top of page




In this project, we will build a holiday planter, with guest June Spanier of June of All Trades. June will demonstrate how to fill the large 3-foot tall Sonata planter for the holidays, bursting with seasonal greenery and playing with traditional green and red colors.


  1. one 36" Sonata planter

  2. planter liner (that's what June uses) to fill the 18" square opening

  3. soil to fill 3/4 of the liner (or oasis, but June uses soil)

  4. gardening gloves

  5. winter greens from your local garden supply/greenhouse, or forage
    June used:
    · silver fir, medium length needles (1")
    · spruce tips (she buys in bundles of ten), short needles (1/4")
    · princess pine, long needles (2"-3")
    · cedar, trimmed to approximately 20" long branches

  6. oregonia branches, trimmed to approximately 13" long

  7. 3 pinecones on picks/sticks (sugar pine cones, or Jeffrey pine cones)

  8. winter berry, real or faux (from a craft shop)

  9. cardinal twig dogwood (or try curly willow) in thin, slender branches

  10. decoration bling such as ornaments

  11. a fabric ribbon bow, June puts hers on picks/sticks

  12. 3 birch logs, 30-36" long (June puts hers on picks/sticks)



First, start with a great container.  June chooses the 36" Sonata often for her commercial clients due to it's large estate-sized height, as well as the wide 18" opening.  This planter is ideal for cold temperatures because it is made of recycled rubber, and won't crack even at -40 degrees! 



Next, find the tallest of the spruce tips and start with this branch as your center.  Place vertically directly into oasis or soil. 


Continue building around that by placing more spruce tips on either side of this first centre branch, arranging them vertically.  This will build height.


In this demonstration, June uses nine spruce tips.  Continue placing them in the front and back of the planter to completely fill the top opening, securing the branches into the soil or oasis. 


At this point, identify which face will be the front of the planter.  Notice how June will push the last branches for the sides at a 45 degree angle, to create some direction to the sides to the right and left.



Now it's time for the princess pine.  Longer needles provide a soft contrast to the short ones of the spruce.  These will be added only to the front of the planter design.  Place five branches, one on each side falling at a 45 degree angle away from the centre, to create a spray along the rim of the planter.  Then, add two more on the insides of each of these.  Finally arrange a third in the center. 


Already you can see different textures with only two greens!




Silver fir adds contrast and interest for two reasons. 

First, it is a different color (more blue, or silvery) and secondly, fir adds another needle length.  

The silver fir is only silver on one side, and the needles grow very flat, so you can turn it to the silver side, or the green side for a completely different look.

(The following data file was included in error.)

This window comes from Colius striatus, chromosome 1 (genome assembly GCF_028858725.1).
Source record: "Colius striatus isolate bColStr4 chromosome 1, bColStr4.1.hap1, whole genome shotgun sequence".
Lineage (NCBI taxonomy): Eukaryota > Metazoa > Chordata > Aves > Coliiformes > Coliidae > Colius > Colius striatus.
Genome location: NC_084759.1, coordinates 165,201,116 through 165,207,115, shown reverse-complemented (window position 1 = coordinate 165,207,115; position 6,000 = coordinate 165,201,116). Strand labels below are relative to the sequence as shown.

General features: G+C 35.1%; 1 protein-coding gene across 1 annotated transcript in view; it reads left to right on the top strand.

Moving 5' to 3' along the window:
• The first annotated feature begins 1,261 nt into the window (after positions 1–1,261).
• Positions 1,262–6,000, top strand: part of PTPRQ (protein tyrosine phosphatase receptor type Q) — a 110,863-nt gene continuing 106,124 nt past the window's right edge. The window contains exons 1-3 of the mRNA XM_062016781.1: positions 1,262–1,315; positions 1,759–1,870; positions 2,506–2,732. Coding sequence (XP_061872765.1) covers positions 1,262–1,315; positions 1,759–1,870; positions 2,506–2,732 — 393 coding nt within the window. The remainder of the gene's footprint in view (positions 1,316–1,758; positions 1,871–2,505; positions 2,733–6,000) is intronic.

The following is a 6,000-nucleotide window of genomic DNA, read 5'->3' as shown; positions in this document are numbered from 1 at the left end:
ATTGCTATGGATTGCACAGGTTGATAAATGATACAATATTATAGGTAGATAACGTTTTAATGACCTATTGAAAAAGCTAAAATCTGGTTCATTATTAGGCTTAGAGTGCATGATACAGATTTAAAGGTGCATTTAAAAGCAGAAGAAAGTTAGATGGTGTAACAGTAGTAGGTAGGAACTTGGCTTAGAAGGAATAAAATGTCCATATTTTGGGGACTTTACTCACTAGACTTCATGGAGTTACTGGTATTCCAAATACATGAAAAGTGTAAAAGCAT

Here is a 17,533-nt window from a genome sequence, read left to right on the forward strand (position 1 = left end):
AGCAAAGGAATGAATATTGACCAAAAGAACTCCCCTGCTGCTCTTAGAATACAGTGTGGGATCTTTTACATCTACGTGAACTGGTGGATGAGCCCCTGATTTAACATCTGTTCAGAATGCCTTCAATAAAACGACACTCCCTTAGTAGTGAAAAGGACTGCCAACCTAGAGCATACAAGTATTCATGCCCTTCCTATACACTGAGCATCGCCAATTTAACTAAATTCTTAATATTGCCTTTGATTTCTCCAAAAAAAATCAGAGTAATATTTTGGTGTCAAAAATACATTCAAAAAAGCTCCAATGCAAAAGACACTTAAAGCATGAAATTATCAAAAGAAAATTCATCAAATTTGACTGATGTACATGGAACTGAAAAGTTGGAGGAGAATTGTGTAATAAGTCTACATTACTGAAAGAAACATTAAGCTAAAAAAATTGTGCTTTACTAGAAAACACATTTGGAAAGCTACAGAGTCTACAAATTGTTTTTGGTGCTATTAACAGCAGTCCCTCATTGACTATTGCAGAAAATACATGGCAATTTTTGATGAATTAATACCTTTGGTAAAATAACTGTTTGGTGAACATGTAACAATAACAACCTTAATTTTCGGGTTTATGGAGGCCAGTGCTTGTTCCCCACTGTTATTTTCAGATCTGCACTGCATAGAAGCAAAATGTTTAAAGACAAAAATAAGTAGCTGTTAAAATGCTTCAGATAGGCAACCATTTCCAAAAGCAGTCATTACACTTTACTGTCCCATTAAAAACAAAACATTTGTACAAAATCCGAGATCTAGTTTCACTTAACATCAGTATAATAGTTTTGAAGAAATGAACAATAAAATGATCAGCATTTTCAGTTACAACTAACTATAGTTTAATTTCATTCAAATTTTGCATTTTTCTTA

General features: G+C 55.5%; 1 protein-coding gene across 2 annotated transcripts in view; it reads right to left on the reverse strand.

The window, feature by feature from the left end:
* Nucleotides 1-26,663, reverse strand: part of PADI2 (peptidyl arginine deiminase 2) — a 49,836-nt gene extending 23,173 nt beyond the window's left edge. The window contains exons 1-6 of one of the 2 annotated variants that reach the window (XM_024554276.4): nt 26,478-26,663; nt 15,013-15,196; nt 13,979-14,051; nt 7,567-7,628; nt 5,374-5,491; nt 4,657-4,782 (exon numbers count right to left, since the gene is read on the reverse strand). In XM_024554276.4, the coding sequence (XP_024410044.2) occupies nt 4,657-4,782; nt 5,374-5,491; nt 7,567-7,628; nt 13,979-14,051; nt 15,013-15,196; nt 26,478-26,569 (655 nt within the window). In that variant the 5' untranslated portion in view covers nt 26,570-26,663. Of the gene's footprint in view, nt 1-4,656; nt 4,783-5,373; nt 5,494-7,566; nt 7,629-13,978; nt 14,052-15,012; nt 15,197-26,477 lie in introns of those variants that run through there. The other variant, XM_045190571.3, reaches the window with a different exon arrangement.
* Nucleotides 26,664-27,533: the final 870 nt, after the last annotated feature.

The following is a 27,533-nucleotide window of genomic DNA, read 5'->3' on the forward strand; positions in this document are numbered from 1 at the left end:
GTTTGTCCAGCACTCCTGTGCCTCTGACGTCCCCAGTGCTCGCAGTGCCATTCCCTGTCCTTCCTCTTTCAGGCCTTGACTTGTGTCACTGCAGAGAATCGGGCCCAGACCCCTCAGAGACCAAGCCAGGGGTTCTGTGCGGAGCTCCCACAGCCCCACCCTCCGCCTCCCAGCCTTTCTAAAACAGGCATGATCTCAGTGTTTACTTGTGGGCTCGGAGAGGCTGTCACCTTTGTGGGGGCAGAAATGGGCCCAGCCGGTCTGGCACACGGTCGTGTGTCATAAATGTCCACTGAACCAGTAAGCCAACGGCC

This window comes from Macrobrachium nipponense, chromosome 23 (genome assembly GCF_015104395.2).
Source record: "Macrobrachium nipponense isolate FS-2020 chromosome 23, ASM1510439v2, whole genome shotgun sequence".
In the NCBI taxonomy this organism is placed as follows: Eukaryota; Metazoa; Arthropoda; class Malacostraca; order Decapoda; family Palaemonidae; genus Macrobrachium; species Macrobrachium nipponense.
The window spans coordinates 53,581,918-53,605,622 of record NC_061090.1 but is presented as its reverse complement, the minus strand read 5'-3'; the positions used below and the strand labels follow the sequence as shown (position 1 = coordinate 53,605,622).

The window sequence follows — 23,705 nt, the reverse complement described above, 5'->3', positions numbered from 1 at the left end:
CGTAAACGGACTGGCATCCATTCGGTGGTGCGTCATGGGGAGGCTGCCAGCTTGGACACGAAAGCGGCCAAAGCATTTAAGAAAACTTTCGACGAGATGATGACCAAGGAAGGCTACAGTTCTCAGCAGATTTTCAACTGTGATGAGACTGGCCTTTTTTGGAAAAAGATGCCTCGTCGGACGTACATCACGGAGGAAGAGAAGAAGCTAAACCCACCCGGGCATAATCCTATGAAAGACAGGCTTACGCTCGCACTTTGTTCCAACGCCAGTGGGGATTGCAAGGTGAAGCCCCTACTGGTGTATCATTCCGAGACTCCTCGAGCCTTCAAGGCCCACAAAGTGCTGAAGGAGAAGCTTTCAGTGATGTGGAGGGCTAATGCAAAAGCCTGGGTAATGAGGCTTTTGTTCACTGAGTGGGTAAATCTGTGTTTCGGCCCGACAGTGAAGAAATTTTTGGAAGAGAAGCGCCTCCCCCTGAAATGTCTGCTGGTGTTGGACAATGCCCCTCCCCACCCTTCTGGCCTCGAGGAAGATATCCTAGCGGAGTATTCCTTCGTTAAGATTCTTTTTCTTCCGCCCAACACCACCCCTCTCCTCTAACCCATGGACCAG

June places the silver fir in both the vertical and horizontal direction at the middle of the front of the planter.


Complete the greenery base with the final additional of the last branch:  the cedar.  Cedar has a fan-like branch with a soft flat bright green needle.  Use this branch to add more texture and depth to the arrangement.  

June adds the cedar branches in between the silver fir, at a 45 degree angle across the rim of the planter, as well as across the height of the spruce tips.  

The cedar spray is feather-like and provides another beautiful contrast in texture.


Now that we have our base, it is time to add visual interest with focal points. 


PINECONES: June is adding sugar pine cones, and she put them on the sticks off-camera.  It makes it much easier to add the pine cones to the arrangements.  Place the pine cone sticks vertically into the front of the arrangement.

OREGONIA:  June uses huckleberry or oregonia, with small leaves.  Tuck these in beside and behind the pine cones.

BERRY SPRIGS:  These are faux berries, which will last with bright red color through the season.  However, if you can find fresh red winter berry it could be used as well.  June tucks these on either side of the front focal point pine cones.

DOGWOOD STICKS:  You can use curly willow, alternatively.  These add height without heaviness, drawing the eye upwards.

BIRCH LOGS:  June adds these last, and they are on a stick for simplicity when working on site at a client's home.  You alternatively start with the birch logs in the center of the arrangement and build around them.

RIBBON BOWS:  June makes her own, but you could purchase pre-made bows from a craft shop.


Remember to water the soil to keep the greenery looking fresh and vibrant while the weather is still warmer.  Once the temperatures drop and the soil freezes in, watering is no longer necessary.

Photography and video credits:  Dane Nelsen, Minnesota

bottom of page